Sam Bremner rings NRL.com in the car between running her own gym and heading to a business meeting to discuss her own apparel range. She's been up since 5am.
She's already trained two classes, she's about to get on a conference call to a business manager in the United States and hasn't even done her own training yet. That session is to come, before returning to her gym to run more classes.
She'll get up and do it all again in the morning, before going to play footy.
The Jillaroos fullback lives her life how she plays on the field: full of energy, fast-paced, enthusiastic and inspiring all those who come across her.
It's a hectic schedule, but when the opportunity came up to become an NRL State of Mind ambassador she didn't hesitate to take on another commitment.
Bremner hasn't been affected by mental health issues, but that was all the more reason to learn as much as she could to educate herself so that she could help others.
"I was doing voluntary stuff, going to gala days as a Jillaroo trying to promote the sport, that was before we had the exposure that we have now and trying to promote the women's game," Bremner tells NRL.com.
"I'm very passionate about health and fitness, not just the physical component. Trying to show people and teach people how to be happy and how to be resilient and have a balanced life.
"I've learnt so much and am passionate about helping people. I'm very fortunate that I've never had a mental illness but that is all the more reason for me to get educated to find out what the signs are, what a mental illness is and I can share that with others so I can help other people."
Helping other people has become Bremner's life calling.
She runs 21 classes a week at her own gym BCC. The motto 'believe, commit, conquer' is something Bremner has lived and breathed.
Since making her debut for NSW in 2011 and the Jillaroos in 2012, Bemner has become a household name in rugby league. The evolution of the women's game, Australia's World Cup win in 2013 and the added exposure of television coverage and the NRL Auckland Nines has given Bremner and her fellow players a platform that once seemed a fantasy.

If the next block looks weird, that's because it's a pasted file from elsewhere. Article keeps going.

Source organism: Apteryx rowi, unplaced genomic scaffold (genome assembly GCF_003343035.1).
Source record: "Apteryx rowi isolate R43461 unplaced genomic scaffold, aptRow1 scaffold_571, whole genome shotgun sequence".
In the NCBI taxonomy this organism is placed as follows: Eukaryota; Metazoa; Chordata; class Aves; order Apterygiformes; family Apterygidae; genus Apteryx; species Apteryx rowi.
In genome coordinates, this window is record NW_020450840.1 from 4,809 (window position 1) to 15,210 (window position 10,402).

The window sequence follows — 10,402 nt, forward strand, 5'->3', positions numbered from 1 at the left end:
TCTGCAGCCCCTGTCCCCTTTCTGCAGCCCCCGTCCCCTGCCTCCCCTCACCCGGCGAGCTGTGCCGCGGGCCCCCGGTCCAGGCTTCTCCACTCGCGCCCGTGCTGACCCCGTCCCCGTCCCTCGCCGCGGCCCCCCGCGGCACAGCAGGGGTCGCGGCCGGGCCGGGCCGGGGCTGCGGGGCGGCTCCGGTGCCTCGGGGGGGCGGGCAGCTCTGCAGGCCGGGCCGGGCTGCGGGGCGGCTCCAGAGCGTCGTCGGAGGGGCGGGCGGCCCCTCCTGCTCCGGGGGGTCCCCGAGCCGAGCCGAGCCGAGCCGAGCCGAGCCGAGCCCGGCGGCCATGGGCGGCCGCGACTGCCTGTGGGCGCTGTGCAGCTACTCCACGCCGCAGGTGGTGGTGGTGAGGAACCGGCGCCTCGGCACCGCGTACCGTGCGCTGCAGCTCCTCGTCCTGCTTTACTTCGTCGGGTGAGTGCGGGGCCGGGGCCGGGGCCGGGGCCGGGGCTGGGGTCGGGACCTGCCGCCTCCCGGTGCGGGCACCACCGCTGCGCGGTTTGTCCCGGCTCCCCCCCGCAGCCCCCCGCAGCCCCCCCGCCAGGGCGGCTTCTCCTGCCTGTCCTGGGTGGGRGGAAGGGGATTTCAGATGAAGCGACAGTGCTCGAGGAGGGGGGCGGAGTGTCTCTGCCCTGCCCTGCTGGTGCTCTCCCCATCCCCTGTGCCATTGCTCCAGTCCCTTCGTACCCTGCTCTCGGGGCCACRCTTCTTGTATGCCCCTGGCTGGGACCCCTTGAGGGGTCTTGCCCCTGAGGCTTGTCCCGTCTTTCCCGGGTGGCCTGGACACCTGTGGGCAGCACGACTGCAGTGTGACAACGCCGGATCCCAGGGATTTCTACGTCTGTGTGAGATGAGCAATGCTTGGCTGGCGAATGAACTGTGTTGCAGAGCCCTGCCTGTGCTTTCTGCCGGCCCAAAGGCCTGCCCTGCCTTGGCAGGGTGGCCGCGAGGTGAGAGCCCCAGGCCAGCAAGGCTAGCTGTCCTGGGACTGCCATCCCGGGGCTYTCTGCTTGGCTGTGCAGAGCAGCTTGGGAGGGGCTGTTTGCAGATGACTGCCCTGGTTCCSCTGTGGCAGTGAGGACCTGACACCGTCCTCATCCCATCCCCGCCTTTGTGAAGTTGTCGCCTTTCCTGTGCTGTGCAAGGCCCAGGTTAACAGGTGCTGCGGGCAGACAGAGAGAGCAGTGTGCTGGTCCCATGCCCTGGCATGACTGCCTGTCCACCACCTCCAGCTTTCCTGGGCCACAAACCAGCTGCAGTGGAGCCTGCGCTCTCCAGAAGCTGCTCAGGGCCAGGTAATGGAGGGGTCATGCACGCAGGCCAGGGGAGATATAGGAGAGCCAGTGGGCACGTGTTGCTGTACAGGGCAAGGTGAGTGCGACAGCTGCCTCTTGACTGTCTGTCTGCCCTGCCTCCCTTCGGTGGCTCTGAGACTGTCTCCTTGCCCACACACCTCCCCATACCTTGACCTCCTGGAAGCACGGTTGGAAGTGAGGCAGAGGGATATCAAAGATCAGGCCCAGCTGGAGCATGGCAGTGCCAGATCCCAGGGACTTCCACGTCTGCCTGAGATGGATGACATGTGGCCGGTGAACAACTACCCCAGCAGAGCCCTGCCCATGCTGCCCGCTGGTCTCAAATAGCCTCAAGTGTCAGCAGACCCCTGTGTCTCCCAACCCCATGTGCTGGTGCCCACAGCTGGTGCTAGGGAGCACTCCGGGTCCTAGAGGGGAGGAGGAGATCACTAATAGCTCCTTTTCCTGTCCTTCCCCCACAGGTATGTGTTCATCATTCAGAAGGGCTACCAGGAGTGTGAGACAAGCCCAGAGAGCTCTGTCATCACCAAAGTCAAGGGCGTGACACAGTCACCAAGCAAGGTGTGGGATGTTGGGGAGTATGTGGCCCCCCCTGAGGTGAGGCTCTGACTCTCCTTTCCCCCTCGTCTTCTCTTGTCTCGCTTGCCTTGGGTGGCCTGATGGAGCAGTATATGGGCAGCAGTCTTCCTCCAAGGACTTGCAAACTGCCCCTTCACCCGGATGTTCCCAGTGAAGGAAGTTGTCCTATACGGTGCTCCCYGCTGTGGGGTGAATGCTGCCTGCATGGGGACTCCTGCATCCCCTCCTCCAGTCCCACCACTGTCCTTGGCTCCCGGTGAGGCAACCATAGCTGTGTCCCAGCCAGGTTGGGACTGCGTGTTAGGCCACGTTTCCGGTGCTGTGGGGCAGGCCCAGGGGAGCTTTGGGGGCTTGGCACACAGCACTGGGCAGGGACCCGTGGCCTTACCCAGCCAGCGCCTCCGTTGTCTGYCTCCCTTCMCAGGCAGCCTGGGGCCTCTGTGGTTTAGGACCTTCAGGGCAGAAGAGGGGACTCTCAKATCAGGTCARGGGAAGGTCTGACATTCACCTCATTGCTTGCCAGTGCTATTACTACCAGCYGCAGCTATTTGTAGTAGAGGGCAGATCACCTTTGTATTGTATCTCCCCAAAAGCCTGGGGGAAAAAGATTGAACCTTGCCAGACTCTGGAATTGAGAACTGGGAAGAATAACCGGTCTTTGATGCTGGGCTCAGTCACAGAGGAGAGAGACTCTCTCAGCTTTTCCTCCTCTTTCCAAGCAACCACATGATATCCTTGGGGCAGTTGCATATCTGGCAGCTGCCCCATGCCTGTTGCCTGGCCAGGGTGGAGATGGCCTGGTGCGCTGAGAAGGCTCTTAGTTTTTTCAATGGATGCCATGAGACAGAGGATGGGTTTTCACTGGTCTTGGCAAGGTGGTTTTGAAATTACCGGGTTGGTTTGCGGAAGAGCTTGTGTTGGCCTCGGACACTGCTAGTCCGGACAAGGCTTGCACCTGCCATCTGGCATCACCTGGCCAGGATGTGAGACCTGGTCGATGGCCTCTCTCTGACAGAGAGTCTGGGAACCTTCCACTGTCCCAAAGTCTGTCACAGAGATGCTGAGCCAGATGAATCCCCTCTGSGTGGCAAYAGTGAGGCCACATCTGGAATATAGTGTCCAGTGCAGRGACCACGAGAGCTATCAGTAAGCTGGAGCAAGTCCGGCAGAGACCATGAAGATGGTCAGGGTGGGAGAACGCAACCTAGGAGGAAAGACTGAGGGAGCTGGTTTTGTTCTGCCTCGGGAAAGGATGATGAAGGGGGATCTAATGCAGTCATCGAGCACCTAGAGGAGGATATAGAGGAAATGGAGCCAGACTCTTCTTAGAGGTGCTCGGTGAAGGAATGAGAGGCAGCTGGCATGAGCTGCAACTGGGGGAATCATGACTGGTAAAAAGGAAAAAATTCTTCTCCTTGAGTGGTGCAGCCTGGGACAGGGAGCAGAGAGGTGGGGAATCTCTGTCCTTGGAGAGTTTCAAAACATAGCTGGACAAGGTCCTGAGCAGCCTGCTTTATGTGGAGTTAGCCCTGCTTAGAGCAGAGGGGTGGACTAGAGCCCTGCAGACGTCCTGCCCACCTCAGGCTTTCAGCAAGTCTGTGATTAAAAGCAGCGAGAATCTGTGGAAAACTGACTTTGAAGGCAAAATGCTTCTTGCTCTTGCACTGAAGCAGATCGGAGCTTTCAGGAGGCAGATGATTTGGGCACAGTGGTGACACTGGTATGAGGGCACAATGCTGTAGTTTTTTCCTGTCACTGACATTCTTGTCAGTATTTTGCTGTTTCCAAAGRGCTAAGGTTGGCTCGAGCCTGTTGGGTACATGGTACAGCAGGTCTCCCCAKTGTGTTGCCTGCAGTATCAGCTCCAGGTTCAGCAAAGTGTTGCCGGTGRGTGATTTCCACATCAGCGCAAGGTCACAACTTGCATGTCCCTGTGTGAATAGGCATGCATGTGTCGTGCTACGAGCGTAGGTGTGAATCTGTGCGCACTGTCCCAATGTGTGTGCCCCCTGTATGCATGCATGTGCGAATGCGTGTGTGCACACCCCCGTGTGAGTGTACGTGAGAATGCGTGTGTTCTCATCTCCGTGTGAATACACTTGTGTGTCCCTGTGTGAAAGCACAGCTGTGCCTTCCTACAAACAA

It is why Bremner is a perfect fit to be a part of the NRL's 30 State of Mind ambassadors.
"We have a great group of ambassadors with plenty of different backgrounds and experience and I think that is key," she continues.
"Mental health can affect anyone at any time, so having this diverse group of people as ambassadors helps deliver the message and also helps reach different audiences with our message.
"We did mental health workshops and a mental health first aid certificate. The NRL are very conscious of the fact that the ambassadors need to be as educated as possible so we can make a real difference.
"We go around clubs and communities and we speak about their communities and mental health and where people can get help, how they can get help and help others and break down the stigma that it is not a bad thing to have a mental illness. It's just like having a broken bone, it can be healed.
Bremner is preparing to play for NSW in the Women's Interstate Challenge, hoping to retain the trophy that took NSW 17 long years to win.
There is also a small matter of defending the World Cup at the end of the season.
But for now, Bremner's focus is on helping others, mentally and physically.
"Over three quarters of any physical activity is the mentality you have," Bremner says.
"I mention it every session to my clients and how to become strong minded.
"The more you practice, the stronger and better you become. I definitely see myself venturing my career into helping the Jillaroos in motivation and mental health and the psychological side of fitness when I stop playing."
This article first appeared on NRL.com